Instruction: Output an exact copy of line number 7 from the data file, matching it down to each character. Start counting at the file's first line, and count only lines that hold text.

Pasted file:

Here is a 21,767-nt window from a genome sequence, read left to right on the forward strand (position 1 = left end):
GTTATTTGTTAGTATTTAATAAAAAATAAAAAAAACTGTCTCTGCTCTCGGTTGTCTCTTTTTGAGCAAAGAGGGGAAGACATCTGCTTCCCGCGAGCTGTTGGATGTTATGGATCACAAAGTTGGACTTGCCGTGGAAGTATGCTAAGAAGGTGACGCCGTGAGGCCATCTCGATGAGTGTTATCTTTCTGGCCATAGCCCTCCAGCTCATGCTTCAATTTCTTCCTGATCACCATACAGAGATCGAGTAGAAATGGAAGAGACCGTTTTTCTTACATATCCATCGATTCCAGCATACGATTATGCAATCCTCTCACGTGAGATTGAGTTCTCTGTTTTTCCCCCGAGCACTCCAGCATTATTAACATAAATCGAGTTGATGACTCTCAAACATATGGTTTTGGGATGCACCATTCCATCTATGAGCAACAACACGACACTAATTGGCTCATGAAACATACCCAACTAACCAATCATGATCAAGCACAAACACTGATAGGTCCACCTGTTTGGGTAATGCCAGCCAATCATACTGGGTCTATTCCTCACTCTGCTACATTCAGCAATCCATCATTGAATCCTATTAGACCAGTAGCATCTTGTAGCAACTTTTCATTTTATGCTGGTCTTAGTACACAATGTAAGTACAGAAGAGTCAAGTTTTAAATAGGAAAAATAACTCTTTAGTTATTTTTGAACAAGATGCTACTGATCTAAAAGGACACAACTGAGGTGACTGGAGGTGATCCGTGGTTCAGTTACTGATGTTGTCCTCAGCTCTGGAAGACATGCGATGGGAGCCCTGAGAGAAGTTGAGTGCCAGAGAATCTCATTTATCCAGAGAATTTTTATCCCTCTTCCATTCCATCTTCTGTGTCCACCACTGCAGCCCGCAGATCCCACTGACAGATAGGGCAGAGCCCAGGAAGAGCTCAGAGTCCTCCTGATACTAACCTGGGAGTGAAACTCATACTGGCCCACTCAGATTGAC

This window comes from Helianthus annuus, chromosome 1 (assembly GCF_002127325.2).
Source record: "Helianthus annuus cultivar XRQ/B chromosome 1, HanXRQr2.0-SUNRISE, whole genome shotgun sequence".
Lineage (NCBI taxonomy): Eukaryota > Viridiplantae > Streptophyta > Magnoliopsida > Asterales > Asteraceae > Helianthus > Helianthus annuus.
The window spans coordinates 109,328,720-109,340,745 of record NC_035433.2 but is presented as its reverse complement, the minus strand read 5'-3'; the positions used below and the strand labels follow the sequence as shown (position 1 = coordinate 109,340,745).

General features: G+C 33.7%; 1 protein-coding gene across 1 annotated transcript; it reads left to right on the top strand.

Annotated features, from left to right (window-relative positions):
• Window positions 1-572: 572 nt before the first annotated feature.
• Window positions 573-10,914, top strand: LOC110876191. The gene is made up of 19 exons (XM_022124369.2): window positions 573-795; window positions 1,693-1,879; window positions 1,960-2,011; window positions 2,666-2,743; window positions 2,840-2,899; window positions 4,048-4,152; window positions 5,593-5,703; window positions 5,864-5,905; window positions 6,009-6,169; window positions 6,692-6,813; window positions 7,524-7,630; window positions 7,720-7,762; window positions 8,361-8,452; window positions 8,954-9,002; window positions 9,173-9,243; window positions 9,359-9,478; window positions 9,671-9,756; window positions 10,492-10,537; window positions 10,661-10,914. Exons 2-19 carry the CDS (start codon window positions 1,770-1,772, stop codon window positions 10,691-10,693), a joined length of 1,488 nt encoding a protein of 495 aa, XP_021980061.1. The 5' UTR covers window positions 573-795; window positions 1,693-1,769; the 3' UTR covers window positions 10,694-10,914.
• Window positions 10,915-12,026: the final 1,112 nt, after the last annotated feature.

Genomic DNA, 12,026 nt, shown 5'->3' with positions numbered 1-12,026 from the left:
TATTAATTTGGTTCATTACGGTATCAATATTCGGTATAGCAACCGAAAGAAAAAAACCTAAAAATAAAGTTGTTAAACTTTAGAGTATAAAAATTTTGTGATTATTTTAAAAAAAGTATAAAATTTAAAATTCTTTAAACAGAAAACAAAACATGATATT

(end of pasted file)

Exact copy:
General features: G+C 33.7%; 1 protein-coding gene across 1 annotated transcript; it reads left to right on the top strand.